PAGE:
Clarence Williams III Never Heard of Prince Before ‘Purple Rain’

Clarence Williams III, a veteran actor who starred as Lincoln Hayes on the classic TV series The Mod Squad, has died after a battle with colon cancer. He was 81.

Though Williams was best known for playing the brooding undercover cop in the 1968-73 ABC drama, he had quite a few acting credits under his belt. One of those included playing the troubled father in the 1984 musical film Purple Rain opposite legendary singer Prince, who Williams had never heard of before the movie.

Clarence Willams III and Prince
A collage image of Clarence Willams III and Prince | David Livingston/Getty Images; Michael Montfort/Michael Ochs Archives/Getty Images

‘Purple Rain’ catapulted Prince to stardom

Around the time Prince released his Purple Rain album on June 25, 1984, his film of the same name hit theaters.

Purple Rain is centered around a Minneapolis-based musician The Kid (Prince) as he rises to fame with his band The Revolution. In the film, The Kid pours all he has into his music, which he uses to escape his dysfunctional home life — his father verbally and physically abuses him and his mother — and the temptation to repeat what has been done before.

This film also focuses on The Kid’s romance with beguiling singer Apollonia (Apollonia Kotero), who fellow performer Morris (Morris Day) aims to steal away from the musician and eclipse his stardom.

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The movie made Prince a household name and thrust him to superstardom. Following the film’s release, the singer became a prominent entertainment figure synonymous with the 1980s, alongside Michael Jackson, Bruce Springsteen, and Madonna. 

Purple Rain grossed over $72 million worldwide and won an Oscar for Best Original Song Score in 1985.

In 2019, the film was added by the Library of Congress for preservation in the National Film Registry for being “culturally, historically, or aesthetically significant.” Today, it is regarded as one of the greatest musical films in pop culture history.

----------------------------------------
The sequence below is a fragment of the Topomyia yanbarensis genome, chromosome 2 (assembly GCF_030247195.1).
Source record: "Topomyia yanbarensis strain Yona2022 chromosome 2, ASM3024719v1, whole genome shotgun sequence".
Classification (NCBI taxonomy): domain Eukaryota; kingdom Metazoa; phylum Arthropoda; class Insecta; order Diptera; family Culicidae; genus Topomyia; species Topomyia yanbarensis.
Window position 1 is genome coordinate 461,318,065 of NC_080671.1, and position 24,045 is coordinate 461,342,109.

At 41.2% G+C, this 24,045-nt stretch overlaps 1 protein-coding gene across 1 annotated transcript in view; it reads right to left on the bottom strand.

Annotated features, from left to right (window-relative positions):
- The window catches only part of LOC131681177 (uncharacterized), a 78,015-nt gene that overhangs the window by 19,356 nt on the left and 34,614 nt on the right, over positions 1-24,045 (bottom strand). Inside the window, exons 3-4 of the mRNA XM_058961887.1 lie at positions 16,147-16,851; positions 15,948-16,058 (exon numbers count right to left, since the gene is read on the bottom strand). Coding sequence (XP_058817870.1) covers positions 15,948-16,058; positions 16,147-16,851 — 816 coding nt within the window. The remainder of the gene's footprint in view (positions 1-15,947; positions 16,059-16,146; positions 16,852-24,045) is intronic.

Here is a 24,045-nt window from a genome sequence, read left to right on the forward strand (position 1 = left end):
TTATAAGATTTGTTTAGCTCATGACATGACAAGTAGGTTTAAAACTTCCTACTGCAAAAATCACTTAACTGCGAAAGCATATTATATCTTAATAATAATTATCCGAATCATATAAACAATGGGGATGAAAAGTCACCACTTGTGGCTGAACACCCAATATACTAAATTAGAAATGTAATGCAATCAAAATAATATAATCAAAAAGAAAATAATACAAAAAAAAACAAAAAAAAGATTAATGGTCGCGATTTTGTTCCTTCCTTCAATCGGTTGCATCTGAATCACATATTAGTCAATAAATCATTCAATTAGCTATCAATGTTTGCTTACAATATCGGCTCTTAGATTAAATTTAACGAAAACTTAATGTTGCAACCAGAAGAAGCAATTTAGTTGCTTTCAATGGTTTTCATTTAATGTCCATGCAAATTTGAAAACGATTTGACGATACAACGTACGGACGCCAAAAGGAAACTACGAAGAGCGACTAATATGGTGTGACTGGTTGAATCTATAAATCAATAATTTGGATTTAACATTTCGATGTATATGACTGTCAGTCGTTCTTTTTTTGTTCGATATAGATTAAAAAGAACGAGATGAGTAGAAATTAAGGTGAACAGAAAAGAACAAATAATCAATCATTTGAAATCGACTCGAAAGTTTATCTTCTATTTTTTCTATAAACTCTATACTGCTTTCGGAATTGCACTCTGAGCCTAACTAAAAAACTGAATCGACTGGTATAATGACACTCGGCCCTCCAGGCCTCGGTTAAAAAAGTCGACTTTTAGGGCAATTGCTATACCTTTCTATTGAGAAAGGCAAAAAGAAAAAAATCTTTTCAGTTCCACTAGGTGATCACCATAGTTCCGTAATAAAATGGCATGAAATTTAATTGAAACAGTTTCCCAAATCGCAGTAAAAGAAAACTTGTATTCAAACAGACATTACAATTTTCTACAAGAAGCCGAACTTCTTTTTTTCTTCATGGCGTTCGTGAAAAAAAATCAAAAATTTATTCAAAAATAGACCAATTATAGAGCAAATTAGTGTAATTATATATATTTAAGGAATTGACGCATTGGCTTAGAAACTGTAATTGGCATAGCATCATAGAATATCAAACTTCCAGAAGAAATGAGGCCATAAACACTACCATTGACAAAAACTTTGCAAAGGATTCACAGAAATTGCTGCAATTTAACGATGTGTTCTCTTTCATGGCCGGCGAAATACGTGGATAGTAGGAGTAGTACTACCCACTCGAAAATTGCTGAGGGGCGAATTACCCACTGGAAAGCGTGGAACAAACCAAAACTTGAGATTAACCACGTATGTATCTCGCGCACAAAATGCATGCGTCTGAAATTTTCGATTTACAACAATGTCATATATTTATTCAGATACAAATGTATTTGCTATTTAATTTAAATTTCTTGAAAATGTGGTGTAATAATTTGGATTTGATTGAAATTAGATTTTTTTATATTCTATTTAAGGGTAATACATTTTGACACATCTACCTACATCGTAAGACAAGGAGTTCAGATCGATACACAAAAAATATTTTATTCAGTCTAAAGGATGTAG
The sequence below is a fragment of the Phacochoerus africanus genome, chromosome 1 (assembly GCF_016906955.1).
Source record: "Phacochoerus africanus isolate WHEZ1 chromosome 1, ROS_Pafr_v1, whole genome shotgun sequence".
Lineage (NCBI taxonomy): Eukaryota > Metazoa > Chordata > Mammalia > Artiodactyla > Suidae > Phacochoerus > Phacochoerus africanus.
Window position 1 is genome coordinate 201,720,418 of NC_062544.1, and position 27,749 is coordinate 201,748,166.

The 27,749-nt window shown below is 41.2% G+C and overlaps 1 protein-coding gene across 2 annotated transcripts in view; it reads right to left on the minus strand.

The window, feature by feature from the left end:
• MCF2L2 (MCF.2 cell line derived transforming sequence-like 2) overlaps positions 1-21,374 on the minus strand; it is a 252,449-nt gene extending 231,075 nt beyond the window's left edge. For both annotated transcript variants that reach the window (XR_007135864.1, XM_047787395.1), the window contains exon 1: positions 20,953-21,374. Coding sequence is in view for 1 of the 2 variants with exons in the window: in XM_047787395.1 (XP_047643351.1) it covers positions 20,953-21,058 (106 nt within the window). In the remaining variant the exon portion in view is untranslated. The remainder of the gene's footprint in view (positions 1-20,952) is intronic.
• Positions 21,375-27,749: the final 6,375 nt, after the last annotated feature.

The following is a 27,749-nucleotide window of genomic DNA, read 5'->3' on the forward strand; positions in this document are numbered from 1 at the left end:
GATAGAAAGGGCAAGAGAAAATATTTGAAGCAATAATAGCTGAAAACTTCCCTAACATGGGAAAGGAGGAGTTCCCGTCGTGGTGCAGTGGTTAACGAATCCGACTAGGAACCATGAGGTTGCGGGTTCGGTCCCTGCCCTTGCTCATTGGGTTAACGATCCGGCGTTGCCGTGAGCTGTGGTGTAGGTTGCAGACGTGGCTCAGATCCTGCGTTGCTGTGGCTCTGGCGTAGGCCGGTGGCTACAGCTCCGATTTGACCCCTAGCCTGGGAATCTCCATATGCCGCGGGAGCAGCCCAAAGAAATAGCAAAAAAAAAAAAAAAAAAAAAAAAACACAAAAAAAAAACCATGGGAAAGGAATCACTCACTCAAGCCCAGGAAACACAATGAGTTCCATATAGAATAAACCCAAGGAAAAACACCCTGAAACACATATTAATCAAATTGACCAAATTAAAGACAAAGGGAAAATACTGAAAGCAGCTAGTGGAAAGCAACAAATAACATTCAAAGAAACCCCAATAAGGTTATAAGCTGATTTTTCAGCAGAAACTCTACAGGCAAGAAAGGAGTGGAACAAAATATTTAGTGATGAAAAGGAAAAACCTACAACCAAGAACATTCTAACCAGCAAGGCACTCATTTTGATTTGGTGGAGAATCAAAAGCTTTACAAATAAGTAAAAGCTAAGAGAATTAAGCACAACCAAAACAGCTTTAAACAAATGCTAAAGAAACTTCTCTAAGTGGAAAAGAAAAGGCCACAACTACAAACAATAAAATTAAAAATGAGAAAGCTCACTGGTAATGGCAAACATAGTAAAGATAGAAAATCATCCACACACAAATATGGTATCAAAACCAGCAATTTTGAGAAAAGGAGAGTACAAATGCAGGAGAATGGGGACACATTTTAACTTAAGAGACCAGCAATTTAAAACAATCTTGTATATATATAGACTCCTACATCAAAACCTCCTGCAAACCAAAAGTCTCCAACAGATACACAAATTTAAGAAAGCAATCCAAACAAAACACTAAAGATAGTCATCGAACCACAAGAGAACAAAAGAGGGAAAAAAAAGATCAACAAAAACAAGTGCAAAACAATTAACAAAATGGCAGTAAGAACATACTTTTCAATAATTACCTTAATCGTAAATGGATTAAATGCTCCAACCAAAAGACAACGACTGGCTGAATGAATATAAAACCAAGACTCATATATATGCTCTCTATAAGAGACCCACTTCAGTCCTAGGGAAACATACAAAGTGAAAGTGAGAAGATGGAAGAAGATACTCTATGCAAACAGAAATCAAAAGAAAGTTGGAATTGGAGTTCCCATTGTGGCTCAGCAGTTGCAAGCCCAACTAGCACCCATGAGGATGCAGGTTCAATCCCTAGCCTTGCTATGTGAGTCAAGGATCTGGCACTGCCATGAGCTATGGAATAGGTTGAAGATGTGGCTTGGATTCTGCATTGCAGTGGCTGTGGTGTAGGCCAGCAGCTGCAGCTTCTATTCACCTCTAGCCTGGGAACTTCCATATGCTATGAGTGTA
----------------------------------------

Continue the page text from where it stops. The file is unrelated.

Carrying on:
Clarence Williams III didn’t know of Prince before ‘Purple Rain’

Before Purple Rain propelled Prince into international stardom, not many people knew of him or his music.

Even Williams, who played The Kid’s father in the film, wasn’t familiar with the singer as he had not heard of Prince until the making of the movie was brought to his attention.

“This guy Prince is going to star in this thing and he wrote the music. Well, so far behind the musical curve, I’d never heard of Prince,” Williams explained to Michael Weinfeld, former Entertainment Editor for Associated Press Broadcast, in 1997. “I’d never heard of Prince.”

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Willams admitted to asking his friend’s housekeeper who Prince was. It was then he learned that the singer was a star in the making.

“I was staying at a buddy of mine’s house in Pacific Palisades. So I got back out to the house, and I asked the housekeeper, ‘Have you ever heard of a person called Prince?'” the actor remembered. “She said, ‘Oh Mr. Williams, my children have all of his records.’ He is this, he is that, he is this, he is that.”

He continued, “So anyway, they wanted me to do a screen test and I said, ‘Oh fine, it’s ok.’ So I go into the studio. I shot this piece of film, and Prince happened to walk into the production room just as my tape was being put in the VCR. He stood back there and he looked and he says ‘Get that guy.’

Clarence Williams III was impressed by Prince’s talent

Even though they starred together in the film, Williams shared that he and Prince didn’t talk very much behind the scenes. However, the Sugar Hill actor noted that the “Kiss” crooner took the job very seriously, which he respected a great deal.

“He was a total professional. Very, very, very quiet,” Williams told Weinfeld. “We didn’t talk off the set that much but a total professional and I like that a lot. I like that big time.”

As for what he thought of Prince’s music, Williams had nothing but good things to say.

“I thought it was sensational. I thought it was absolutely sensational,” he shared. “I thought [Purple Rain] was a great score. I think that probably in a hard day’s night, the best probably Rock ‘n’ Roll movies I think that were made, not counting documentaries.”